This book deals with a fascinating but until recently largely neglected area of late medieval Icelandic literature: the indigenous prose romances, generally known as riddarasögur (lit. sagas of knights), a group of some 30 sagas composed in Iceland from the late thirteenth or early fourteenth century onwards which take place in an exotic (non-Scandinavian), vaguely chivalric milieu and are characterised by the extensive use of foreign motifs and a strong supernatural or fabulous element.
The author, Geraldine Barnes, former Professor of English Language and Early English Literature at the University of Sydney, has written extensively on the riddarasögur throughout her long career. This book represents the culmination of her work in this area and presents an interesting ‘take’ on the riddarasögur, focusing on their learned or ‘bookish’ elements.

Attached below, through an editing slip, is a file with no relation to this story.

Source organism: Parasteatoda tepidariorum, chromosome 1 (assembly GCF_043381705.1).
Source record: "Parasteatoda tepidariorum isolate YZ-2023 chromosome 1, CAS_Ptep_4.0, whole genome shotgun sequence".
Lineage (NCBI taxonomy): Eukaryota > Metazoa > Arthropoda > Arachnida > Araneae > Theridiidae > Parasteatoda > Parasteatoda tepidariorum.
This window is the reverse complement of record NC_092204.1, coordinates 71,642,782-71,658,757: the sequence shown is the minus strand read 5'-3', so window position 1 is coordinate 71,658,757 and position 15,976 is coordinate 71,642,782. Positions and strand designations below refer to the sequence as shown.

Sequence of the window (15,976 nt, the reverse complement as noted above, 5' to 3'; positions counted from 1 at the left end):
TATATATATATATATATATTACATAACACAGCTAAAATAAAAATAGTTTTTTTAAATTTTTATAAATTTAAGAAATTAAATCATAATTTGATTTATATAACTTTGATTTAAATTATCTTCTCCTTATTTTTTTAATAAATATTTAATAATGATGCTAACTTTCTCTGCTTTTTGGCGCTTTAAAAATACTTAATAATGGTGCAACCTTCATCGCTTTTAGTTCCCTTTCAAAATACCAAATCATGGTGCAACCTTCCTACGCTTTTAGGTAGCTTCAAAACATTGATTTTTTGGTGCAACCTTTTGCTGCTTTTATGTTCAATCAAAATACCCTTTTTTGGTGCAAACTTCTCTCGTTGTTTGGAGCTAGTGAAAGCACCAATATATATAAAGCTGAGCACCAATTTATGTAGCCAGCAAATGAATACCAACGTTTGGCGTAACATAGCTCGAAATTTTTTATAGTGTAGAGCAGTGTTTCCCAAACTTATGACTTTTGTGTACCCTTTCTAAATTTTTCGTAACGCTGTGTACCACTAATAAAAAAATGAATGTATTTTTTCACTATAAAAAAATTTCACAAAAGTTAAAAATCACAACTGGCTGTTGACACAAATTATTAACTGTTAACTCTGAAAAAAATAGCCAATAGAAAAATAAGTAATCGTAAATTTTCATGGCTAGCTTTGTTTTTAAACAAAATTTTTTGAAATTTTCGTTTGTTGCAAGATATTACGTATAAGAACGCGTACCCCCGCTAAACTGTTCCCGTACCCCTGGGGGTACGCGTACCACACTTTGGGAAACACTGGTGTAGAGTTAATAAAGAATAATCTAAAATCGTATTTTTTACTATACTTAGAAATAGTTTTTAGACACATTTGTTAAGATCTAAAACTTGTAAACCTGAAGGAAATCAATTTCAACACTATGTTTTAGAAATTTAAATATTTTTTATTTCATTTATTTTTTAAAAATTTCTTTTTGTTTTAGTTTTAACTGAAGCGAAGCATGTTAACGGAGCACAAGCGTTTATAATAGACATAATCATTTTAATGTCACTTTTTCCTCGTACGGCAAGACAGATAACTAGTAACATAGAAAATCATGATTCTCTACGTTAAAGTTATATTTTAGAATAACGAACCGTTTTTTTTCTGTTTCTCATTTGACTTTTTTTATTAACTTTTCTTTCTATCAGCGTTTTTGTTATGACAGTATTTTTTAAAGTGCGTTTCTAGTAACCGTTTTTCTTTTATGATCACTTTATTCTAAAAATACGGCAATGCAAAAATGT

Although the riddarasögur are clearly modelled on Continental chivalric romances and influenced by the ‘translated’ riddarasögur in terms of subject matter, style and ethos, that debt tends to be limited largely to the surface attributes of romance – typically, princes on quests in exotic foreign lands which ultimately bring material rewards, noble brides and the acquisition of new kingdoms. Contrary to European chivalric romance, however, the Icelandic riddarasögur manifest a substantial debt to medieval encyclopaedic and historiographical traditions. One effect of this is to bring an element of ‘biculturalism’ to the textual landscapes of the riddarasögur which suggests that their authors, and, by implication, their audiences, were familiar with both learned tradition and traditional lore and accustomed to moving back and forth between them in creative literary composition.